Chúc Mừng Năm Mới

Or, Happy New Year, in Vietnamese. Today, for once, the incessant hustle and bustle of Vietnam has slowed by a factor of ten. Hundreds (instead of the usual thousands) of motorbikes are circling the streets of Dalat, but riding them are men dressed in their Sunday best, taking their girls out for a spin, or troupes of youths enjoying a drive on the first day of the year. I don't think I've seen a necktie in Vietnam except on television, but today I've encountered dozens, worn under flash suits. It is almost inconceivable, but commerce has ground to a halt.
A major Dalat commercial strip, still and shuttered

Vietnam celebrates the "Chinese" or lunar calendar New Year, and it is perhaps the most import holiday, with moral, spiritual and familial significance. It is not a grand public fete, but rather a day on which families gather across the land, spending time together and eating. The unprepared and starving tourist must wander the streets looking for the odd open restaurant, for the Vietnamese are at home, consuming Banh Tet, a sort of giant rice-based tamale, or so it looked while watching them being made at Cat Tien National Park a couple of days ago. Rice, bean paste, shallots and bits of cooked meat and pork fat are fashioned into a bundle, wrapped tightly into a flattened cube, and boiled, for a very long time. Ten to twelve hours, I was told. I'm hoping I'll get to try some.

 Bundling the pork fat rice deliciousness at Cat Tien National Park in preparation for Tet.

It seems natural and logical that the New Year should be a time for taking stock and of trying to look forward to a prosperous future. Last night someone told me that "on this day we try to only think about and remember the good things, and leave the bad behind." While all we have left of this notion is the fading tradition of the New Year's resolution, in Vietnam people greet the New Year dressed to the nines, and on the first day of the year they are careful to be positive and friendly, instead of hungover. Being rude, violent or venal on this most important day is thought to sully the entire year to come. The guard at the Ta Nung valley was all smiles today, where he had been surly and near-confrontational on my birdwatching visit a week ago. His small outdoor table held a vase full of yellow chrysanthemums, another key element of Tet ritual.

 A shuttered gas-station, decorated with yellow lilies.

For at least the last couple of weeks vast rafts of yellow flowers have been available for sale on the roadsides, at intersections, and in the markets. Chrysanthemums are cheap, and favored, but almost any yellow flower will do, from marigolds to pricey orchids. These are considered harmonious, auspicious, and all those other lovely pseudo-oriental adjectives based on oversimplified translations of undoubtedly complex and "inscrutable" Chinese notions. On New Year's day they adorn Buddhist shrines, the doorways of homes, the shuttered gates of businesses, and tables everywhere.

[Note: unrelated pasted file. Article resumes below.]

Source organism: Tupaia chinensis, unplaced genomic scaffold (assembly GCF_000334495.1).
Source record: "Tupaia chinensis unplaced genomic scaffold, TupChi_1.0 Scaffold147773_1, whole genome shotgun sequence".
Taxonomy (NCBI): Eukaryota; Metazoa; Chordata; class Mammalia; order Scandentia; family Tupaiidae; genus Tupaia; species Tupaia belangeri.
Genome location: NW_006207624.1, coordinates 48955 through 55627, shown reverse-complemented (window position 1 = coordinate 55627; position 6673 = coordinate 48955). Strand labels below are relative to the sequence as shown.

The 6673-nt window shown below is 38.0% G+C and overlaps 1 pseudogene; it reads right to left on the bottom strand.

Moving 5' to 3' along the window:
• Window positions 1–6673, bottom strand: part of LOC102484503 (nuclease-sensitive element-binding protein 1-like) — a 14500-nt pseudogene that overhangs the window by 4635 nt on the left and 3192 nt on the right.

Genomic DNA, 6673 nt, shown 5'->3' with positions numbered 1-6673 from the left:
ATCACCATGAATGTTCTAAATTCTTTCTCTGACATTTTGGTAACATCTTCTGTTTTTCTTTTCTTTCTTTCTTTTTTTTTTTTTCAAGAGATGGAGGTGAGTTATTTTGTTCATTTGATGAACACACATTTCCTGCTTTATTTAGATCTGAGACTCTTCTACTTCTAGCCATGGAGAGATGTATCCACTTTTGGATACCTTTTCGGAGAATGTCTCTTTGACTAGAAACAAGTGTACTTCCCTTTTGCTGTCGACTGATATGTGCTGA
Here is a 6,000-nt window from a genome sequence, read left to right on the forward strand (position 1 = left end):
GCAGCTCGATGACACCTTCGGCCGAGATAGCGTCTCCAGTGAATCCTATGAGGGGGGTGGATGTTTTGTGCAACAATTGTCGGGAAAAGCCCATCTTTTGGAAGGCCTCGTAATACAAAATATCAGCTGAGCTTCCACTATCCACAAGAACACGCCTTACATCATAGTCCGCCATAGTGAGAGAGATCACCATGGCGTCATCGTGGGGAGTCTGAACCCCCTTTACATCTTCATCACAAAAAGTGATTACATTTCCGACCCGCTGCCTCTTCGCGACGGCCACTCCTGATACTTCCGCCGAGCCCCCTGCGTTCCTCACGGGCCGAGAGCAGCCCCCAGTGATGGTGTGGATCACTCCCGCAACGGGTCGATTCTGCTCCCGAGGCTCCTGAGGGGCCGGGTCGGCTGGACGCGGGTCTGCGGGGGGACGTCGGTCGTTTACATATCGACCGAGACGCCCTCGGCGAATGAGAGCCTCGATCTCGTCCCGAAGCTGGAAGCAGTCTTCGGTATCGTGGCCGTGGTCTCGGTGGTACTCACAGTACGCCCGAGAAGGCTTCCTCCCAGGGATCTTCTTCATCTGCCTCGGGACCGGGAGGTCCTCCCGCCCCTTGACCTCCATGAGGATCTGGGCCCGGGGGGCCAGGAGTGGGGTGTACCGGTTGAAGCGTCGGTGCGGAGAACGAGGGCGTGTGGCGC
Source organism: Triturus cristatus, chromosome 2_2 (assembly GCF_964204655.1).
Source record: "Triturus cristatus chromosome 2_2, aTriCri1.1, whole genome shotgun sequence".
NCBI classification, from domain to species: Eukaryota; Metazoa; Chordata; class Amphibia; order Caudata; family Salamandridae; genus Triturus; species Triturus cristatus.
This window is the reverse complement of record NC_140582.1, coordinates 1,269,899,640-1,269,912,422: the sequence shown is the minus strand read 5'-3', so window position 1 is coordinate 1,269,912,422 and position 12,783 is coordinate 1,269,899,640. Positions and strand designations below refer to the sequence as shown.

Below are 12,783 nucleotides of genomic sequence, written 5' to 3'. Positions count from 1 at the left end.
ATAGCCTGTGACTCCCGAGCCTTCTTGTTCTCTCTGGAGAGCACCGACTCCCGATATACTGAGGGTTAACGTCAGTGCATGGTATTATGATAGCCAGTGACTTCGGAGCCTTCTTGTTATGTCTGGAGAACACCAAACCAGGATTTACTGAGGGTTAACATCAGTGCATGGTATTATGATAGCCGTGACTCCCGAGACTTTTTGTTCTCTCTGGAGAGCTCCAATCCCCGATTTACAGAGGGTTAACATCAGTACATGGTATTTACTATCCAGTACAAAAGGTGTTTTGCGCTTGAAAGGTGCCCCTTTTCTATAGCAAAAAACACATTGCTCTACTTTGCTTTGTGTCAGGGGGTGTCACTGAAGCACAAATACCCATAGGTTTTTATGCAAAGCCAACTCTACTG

These chrysanthemums have not been planted; the stems have simply been stuck into the front yard planter-box. Note also the consumed incense sticks in the front corner of the box.

Until I arrived here, I had no idea that Tet meant "New Year" in Vietnamese; I only knew the word from the "Tet Offensive," the massive countrywide assault by the North Vietnamese forces and sympathizers of January 31st, 1968, in contravention of an agreed-upon cease-fire intended to preserve the holiday. To behave in such a dastardly fashion in the context of the Vietnamese conception of the new year was either a communist rejection of religious superstition or a bold gambit demonstrative of the North's unwavering belief that they were in the right. To attack on such a day must have brought an enormous psychological advantage, for taking violent action on Tet could only, I think, have been done with a persuasive and perhaps infectious courage of conviction. I've heard the offensive described as the turning point in the war, but I was only four years old when it happened, so I don't know if the American press reported on this psychological dimension of attacking on Tet. Do any fogies out there remember? Today, in Dalat, the Tet Offensive seems all but forgotten, although it was one of the only occasions for armed conflict in this comparatively unscathed city. The bad has been left behind, and it's time to accentuate the positive.


John V. Fleming said...

Hello!--and thanks for another engaging post.

They say it's a cold world said...

Hmmm. Even here Vietnam the Vietnamese diacritical marks, so crucial to Viet vowel pronounciation, don't show up properly, leaving two vowels as little boxes. I hope Western readers have enough actual letters to grasp the headline.